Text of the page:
Where do you find your vitamins?
It isn’t impossible to get your daily intake of micronutrients – vitamins that nourish our bodies and help keep us healthy from the food we eat everyday. All that is required is patience, planning and knowledge about the foods that will help you meet these daily requirements. With our busy schedules and numerous tasks we expect are bodies to delivery, it is only fair for us to feed them food that will enable them to keep at their best.
The interesting fact about Vitamins is the two types of vitamins: fat soluble vitamins like vitamins A, D, E and K which dissolve in fat and then there are water soluble vitamins like complex and C which dissolve in water. Here are some ways you can fulfil your required intake of various vitamins.
1. Vitamin A:
Essential for growth and development, Vitamin A is responsible for immune function, healthy eyes, reproduction and cellular communication.
Signs of deficiency: Skin problems, poor night vision, dry eyes, decrease in sensory abilities.
Natural source: Carrots, sweet potato, kale, spinach, broccoli and eggs.
The oil that runs and operates our bodies efficiently. Each of these vitamins holds immense benefits for the body, which can be absorbed through foods and supplements.
Signs of deficiency: Energy production, nervous system, immune system and iron absorption
Natural source: Beans, legumes, milk, cheese, fish, red meat, poultry and eggs.
3. Vitamin C:
Vitamin C (also known as ascorbic acid) is abundant in vegetables and fruits. A water-soluble vitamin and powerful antioxidant, it helps the body form and maintain connective tissue, including bones, blood vessels, and skin. Vitamin C helps to repair and regenerate tissues, protect against heart disease, aid in the absorption of iron, prevent scurvy, and decrease bad cholesterol and triglycerides.
Signs of deficiency: Fatigue, bleeding gums, muscle aches, bleeding gums, collagen formation, impacts antioxidant function and iron absorption abilities.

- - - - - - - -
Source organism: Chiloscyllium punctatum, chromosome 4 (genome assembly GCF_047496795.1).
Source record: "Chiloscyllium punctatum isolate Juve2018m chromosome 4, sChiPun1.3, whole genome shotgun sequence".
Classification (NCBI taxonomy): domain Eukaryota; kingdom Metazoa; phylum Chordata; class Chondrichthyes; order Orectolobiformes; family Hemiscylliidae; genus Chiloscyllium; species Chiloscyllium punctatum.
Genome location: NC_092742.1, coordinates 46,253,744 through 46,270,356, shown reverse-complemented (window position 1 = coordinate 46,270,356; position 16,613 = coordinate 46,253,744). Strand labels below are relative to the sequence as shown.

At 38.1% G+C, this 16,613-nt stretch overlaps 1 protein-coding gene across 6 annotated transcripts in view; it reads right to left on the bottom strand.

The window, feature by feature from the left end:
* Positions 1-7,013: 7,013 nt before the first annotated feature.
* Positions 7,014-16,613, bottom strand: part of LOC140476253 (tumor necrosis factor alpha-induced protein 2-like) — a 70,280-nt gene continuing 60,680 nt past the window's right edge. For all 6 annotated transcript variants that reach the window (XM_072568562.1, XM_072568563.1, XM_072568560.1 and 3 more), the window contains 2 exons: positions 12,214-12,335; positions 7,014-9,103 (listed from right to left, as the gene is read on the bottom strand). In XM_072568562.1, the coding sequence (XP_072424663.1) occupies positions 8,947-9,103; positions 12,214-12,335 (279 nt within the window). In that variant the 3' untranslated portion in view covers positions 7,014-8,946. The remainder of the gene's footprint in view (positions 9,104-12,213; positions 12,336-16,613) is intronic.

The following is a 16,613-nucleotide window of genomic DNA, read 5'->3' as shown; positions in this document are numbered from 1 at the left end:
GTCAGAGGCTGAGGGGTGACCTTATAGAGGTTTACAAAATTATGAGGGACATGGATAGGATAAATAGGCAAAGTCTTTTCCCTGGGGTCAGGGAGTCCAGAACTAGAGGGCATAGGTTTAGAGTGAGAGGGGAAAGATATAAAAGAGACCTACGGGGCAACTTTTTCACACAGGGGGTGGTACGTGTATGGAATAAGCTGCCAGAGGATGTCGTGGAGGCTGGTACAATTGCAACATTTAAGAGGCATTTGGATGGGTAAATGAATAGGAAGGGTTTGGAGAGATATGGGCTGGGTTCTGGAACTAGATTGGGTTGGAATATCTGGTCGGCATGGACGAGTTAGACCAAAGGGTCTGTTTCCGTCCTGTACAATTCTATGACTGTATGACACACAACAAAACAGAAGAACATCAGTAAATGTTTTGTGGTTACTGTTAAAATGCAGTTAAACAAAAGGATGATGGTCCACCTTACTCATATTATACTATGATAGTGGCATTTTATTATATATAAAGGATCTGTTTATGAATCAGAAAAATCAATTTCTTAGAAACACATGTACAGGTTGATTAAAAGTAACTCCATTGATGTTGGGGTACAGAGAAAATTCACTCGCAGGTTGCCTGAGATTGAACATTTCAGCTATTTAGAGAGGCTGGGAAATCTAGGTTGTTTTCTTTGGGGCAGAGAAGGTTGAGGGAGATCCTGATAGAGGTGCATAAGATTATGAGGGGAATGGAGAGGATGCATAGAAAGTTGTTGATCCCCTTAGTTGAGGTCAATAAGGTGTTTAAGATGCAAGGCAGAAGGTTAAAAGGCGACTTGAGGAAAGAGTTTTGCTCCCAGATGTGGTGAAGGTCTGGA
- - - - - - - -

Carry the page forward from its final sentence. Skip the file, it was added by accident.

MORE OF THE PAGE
Natural source: Raw fruits and vegetables like guava, black currant, red pepper, kiwi, green peppers, orange, strawberries, papaya, broccoli, kale, parsley, pineapple, brussels sprouts, grapefruit, peas, cauliflower and mango.
4. Vitamin D:
Responsible for our bone health, Vitamin D encourages the absorption and metabolism of phosphorous and calcium. It is a fat-soluble vitamin in a family of compounds that includes vitamins D-1, D-2, and D-3 also called the “sunshine vitamin” because our bodies produce vitamin D naturally when it’s directly exposed to sunlight.
Signs of deficiency: Skeletal deformities and soft bones
Natural source: Cod liver oil, sardines, salmon, mackerel, tuna, raw milk, caviar, eggs and mushrooms.
5. Vitamin E:
Comprising of eight different compounds, Vitamin E helps support antioxidants in the body. It can treat a range of problems of the heart and blood including blocked arteries, high blood pressure, hardened arteries in the leg, varicose veins, diabetes and related complications, and nerve including Alzheimer’s diseases and dementia.
Signs of deficiency: Inability to absorb fat
Natural source: Almonds, spinach, sweet potato, avocado, wheat germ, sunflower seeds, palm oil, butternut squash.
6. Vitamin K:
Crucial for blood clotting and bone metabolism, Vitamin K is an essential vitamin required for protein modification. Recent studies suggest that vitamin K may play a role in treating osteoporosis and Alzheimer’s, and that consuming increased levels of vitamin K can help protect against cancer and heart disease.
Signs of deficiency: Blood coagulation
Natural source: Kale, fermented soy, scallions, brussels sprouts, cabbage, broccoli, dairy, prunes, cucumber and dried basil.